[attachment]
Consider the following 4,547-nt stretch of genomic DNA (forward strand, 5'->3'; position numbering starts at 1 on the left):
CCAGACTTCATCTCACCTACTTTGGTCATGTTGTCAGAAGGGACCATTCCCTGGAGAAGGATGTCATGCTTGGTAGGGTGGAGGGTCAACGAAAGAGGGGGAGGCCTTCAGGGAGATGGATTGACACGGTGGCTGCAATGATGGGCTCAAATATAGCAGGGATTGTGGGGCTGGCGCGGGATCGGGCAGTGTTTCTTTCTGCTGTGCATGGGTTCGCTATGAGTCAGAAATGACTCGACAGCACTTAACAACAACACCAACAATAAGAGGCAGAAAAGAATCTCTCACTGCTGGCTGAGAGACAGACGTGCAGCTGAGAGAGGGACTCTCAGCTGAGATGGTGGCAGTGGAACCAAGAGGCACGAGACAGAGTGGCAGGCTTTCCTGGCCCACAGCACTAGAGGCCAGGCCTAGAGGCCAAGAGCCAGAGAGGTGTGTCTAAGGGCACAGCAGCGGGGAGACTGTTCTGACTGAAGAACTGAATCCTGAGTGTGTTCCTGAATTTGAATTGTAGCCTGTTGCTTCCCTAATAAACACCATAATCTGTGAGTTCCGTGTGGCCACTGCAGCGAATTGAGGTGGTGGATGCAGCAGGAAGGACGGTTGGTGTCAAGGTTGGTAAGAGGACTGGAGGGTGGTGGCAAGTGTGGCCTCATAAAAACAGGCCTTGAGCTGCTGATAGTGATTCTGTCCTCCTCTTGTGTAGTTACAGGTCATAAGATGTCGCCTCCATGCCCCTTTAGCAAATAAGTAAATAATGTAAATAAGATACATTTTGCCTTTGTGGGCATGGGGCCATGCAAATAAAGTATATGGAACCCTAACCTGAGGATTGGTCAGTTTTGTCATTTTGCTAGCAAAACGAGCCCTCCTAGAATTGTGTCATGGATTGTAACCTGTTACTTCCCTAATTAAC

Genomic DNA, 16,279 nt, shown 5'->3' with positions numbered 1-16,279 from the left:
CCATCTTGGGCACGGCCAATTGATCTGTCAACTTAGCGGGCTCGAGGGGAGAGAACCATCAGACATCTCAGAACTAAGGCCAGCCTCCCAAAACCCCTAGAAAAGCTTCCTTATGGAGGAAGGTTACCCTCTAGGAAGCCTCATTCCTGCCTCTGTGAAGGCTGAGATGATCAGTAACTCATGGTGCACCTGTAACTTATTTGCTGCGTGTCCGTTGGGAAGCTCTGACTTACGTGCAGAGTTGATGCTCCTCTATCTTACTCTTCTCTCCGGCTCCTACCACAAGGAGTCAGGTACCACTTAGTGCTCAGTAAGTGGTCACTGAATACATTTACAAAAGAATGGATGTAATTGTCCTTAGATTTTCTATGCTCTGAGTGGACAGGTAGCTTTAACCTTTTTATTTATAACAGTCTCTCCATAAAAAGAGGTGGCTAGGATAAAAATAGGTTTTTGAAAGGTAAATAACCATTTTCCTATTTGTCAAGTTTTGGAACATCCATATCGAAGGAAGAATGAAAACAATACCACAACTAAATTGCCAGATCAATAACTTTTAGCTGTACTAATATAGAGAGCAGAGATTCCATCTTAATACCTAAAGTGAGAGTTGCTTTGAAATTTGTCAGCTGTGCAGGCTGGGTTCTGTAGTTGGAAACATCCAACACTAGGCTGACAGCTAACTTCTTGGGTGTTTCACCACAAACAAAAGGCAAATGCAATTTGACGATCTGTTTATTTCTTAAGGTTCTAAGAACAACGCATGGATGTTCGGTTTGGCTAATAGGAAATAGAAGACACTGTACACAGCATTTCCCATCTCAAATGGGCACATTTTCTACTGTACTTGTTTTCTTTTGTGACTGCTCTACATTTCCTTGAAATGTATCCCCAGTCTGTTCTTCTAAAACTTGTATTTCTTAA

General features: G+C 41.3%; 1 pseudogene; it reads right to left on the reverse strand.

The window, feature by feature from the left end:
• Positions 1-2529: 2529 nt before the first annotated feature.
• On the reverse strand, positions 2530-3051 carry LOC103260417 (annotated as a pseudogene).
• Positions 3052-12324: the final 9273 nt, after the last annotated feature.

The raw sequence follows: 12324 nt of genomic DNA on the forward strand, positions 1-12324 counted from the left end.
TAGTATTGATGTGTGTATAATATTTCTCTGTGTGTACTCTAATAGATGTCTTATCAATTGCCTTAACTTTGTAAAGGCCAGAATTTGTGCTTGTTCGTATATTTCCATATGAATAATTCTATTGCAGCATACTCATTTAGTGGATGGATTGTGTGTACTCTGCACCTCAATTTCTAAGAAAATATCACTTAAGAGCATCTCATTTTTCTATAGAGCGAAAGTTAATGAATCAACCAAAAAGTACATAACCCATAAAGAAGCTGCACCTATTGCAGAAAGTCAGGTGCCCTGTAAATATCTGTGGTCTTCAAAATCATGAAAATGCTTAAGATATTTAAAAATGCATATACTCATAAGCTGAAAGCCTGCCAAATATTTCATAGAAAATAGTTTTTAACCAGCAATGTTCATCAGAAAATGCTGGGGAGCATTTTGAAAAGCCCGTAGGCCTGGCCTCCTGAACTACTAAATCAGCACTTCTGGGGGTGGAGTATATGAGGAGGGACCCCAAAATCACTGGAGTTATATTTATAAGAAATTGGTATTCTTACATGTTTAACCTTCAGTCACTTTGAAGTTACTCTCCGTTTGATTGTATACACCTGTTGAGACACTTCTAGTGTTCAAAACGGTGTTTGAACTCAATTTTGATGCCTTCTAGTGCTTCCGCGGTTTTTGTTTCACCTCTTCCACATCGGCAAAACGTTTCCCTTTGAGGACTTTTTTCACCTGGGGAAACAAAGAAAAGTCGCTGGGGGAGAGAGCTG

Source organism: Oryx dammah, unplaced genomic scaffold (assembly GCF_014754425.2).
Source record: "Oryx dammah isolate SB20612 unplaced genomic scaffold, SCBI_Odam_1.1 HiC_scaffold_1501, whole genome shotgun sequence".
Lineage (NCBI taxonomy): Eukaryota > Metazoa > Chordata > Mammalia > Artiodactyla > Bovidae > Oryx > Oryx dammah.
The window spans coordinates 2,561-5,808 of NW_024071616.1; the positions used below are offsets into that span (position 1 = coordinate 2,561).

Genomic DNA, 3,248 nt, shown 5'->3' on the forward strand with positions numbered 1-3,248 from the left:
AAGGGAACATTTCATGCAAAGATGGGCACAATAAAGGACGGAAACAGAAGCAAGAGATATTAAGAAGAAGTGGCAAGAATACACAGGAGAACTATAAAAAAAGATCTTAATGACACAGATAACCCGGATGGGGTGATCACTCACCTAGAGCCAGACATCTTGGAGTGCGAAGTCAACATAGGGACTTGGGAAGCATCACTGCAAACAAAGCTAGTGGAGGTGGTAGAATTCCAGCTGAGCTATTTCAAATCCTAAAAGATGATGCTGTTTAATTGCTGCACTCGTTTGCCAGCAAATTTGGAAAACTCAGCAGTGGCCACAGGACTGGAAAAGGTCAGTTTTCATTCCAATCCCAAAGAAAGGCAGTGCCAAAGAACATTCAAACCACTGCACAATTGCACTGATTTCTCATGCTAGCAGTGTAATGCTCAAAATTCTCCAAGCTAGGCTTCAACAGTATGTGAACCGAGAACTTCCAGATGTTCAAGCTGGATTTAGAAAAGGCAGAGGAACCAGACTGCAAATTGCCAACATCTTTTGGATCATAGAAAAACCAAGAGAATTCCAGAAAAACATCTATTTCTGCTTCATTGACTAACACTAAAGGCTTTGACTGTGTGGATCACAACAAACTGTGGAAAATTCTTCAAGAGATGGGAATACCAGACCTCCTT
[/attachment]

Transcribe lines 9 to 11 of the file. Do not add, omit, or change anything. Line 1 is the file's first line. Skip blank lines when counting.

• Positions 3052-12324: the final 9273 nt, after the last annotated feature.

The raw sequence follows: 12324 nt of genomic DNA on the forward strand, positions 1-12324 counted from the left end.
TAGTATTGATGTGTGTATAATATTTCTCTGTGTGTACTCTAATAGATGTCTTATCAATTGCCTTAACTTTGTAAAGGCCAGAATTTGTGCTTGTTCGTATATTTCCATATGAATAATTCTATTGCAGCATACTCATTTAGTGGATGGATTGTGTGTACTCTGCACCTCAATTTCTAAGAAAATATCACTTAAGAGCATCTCATTTTTCTATAGAGCGAAAGTTAATGAATCAACCAAAAAGTACATAACCCATAAAGAAGCTGCACCTATTGCAGAAAGTCAGGTGCCCTGTAAATATCTGTGGTCTTCAAAATCATGAAAATGCTTAAGATATTTAAAAATGCATATACTCATAAGCTGAAAGCCTGCCAAATATTTCATAGAAAATAGTTTTTAACCAGCAATGTTCATCAGAAAATGCTGGGGAGCATTTTGAAAAGCCCGTAGGCCTGGCCTCCTGAACTACTAAATCAGCACTTCTGGGGGTGGAGTATATGAGGAGGGACCCCAAAATCACTGGAGTTATATTTATAAGAAATTGGTATTCTTACATGTTTAACCTTCAGTCACTTTGAAGTTACTCTCCGTTTGATTGTATACACCTGTTGAGACACTTCTAGTGTTCAAAACGGTGTTTGAACTCAATTTTGATGCCTTCTAGTGCTTCCGCGGTTTTTGTTTCACCTCTTCCACATCGGCAAAACGTTTCCCTTTGAGGACTTTTTTCACCTGGGGAAACAAAGAAAAGTCGCTGGGGGAGAGAGCTG